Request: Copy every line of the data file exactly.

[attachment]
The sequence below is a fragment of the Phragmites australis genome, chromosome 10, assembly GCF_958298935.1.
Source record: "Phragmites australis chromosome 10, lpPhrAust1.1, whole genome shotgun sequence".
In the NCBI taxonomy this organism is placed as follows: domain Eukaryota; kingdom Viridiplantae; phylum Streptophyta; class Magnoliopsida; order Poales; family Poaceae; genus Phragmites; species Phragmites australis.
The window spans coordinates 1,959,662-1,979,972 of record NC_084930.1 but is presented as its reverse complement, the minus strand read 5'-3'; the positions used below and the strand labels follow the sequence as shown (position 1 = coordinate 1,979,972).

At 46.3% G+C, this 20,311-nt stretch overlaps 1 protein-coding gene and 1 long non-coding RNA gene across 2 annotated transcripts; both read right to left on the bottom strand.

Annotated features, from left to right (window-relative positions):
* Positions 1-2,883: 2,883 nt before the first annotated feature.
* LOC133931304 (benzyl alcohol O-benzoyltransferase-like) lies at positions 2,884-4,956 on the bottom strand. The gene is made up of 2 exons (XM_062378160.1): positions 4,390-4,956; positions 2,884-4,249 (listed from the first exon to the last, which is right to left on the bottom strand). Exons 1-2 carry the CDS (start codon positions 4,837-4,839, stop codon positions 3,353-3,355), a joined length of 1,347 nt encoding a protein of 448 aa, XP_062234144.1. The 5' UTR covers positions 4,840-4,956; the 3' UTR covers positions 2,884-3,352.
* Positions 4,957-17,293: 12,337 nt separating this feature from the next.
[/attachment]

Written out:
The sequence below is a fragment of the Phragmites australis genome, chromosome 10, assembly GCF_958298935.1.
Source record: "Phragmites australis chromosome 10, lpPhrAust1.1, whole genome shotgun sequence".
In the NCBI taxonomy this organism is placed as follows: domain Eukaryota; kingdom Viridiplantae; phylum Streptophyta; class Magnoliopsida; order Poales; family Poaceae; genus Phragmites; species Phragmites australis.
The window spans coordinates 1,959,662-1,979,972 of record NC_084930.1 but is presented as its reverse complement, the minus strand read 5'-3'; the positions used below and the strand labels follow the sequence as shown (position 1 = coordinate 1,979,972).

At 46.3% G+C, this 20,311-nt stretch overlaps 1 protein-coding gene and 1 long non-coding RNA gene across 2 annotated transcripts; both read right to left on the bottom strand.

Annotated features, from left to right (window-relative positions):
* Positions 1-2,883: 2,883 nt before the first annotated feature.
* LOC133931304 (benzyl alcohol O-benzoyltransferase-like) lies at positions 2,884-4,956 on the bottom strand. The gene is made up of 2 exons (XM_062378160.1): positions 4,390-4,956; positions 2,884-4,249 (listed from the first exon to the last, which is right to left on the bottom strand). Exons 1-2 carry the CDS (start codon positions 4,837-4,839, stop codon positions 3,353-3,355), a joined length of 1,347 nt encoding a protein of 448 aa, XP_062234144.1. The 5' UTR covers positions 4,840-4,956; the 3' UTR covers positions 2,884-3,352.
* Positions 4,957-17,293: 12,337 nt separating this feature from the next.